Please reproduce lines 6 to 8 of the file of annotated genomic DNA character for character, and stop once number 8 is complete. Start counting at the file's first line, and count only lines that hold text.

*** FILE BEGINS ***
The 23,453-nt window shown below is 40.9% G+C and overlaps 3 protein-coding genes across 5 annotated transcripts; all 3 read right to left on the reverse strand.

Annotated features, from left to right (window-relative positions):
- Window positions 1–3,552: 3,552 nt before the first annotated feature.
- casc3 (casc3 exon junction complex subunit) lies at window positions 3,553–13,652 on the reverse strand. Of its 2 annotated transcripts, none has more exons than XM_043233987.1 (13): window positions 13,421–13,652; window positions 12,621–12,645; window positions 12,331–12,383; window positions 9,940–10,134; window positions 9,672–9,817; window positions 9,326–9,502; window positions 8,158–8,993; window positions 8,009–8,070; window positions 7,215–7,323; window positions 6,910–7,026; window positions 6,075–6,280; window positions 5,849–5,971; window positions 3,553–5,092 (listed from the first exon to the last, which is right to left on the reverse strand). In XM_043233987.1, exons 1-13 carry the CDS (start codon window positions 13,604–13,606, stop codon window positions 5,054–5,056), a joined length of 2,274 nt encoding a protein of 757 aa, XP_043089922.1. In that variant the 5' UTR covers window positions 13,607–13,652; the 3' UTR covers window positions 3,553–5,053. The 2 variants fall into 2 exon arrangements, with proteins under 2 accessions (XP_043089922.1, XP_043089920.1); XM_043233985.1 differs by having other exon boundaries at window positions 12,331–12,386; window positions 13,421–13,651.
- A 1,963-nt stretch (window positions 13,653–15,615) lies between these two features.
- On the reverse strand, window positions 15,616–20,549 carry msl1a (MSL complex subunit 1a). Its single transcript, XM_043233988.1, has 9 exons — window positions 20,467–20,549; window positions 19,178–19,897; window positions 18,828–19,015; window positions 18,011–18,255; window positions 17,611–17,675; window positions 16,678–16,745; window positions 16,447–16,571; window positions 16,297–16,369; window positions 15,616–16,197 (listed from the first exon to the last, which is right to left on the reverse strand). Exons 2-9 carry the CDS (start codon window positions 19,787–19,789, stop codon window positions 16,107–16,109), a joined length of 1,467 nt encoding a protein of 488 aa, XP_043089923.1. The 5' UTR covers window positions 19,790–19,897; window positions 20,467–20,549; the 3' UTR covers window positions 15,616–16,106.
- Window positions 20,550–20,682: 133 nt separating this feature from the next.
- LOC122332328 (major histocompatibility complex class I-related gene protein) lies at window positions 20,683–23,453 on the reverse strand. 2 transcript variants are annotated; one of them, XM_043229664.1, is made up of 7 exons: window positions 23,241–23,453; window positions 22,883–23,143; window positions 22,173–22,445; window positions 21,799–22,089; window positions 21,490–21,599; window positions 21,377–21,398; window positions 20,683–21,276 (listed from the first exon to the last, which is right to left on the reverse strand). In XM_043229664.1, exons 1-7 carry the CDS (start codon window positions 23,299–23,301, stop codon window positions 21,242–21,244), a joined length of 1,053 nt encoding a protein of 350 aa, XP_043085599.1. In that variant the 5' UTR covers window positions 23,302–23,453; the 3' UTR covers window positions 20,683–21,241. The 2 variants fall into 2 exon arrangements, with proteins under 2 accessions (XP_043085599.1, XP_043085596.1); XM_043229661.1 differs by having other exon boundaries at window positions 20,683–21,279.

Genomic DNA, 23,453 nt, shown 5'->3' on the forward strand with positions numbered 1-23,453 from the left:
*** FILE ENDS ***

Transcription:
- On the reverse strand, window positions 15,616–20,549 carry msl1a (MSL complex subunit 1a). Its single transcript, XM_043233988.1, has 9 exons — window positions 20,467–20,549; window positions 19,178–19,897; window positions 18,828–19,015; window positions 18,011–18,255; window positions 17,611–17,675; window positions 16,678–16,745; window positions 16,447–16,571; window positions 16,297–16,369; window positions 15,616–16,197 (listed from the first exon to the last, which is right to left on the reverse strand). Exons 2-9 carry the CDS (start codon window positions 19,787–19,789, stop codon window positions 16,107–16,109), a joined length of 1,467 nt encoding a protein of 488 aa, XP_043089923.1. The 5' UTR covers window positions 19,790–19,897; window positions 20,467–20,549; the 3' UTR covers window positions 15,616–16,106.
- Window positions 20,550–20,682: 133 nt separating this feature from the next.
- LOC122332328 (major histocompatibility complex class I-related gene protein) lies at window positions 20,683–23,453 on the reverse strand. 2 transcript variants are annotated; one of them, XM_043229664.1, is made up of 7 exons: window positions 23,241–23,453; window positions 22,883–23,143; window positions 22,173–22,445; window positions 21,799–22,089; window positions 21,490–21,599; window positions 21,377–21,398; window positions 20,683–21,276 (listed from the first exon to the last, which is right to left on the reverse strand). In XM_043229664.1, exons 1-7 carry the CDS (start codon window positions 23,299–23,301, stop codon window positions 21,242–21,244), a joined length of 1,053 nt encoding a protein of 350 aa, XP_043085599.1. In that variant the 5' UTR covers window positions 23,302–23,453; the 3' UTR covers window positions 20,683–21,241. The 2 variants fall into 2 exon arrangements, with proteins under 2 accessions (XP_043085599.1, XP_043085596.1); XM_043229661.1 differs by having other exon boundaries at window positions 20,683–21,279.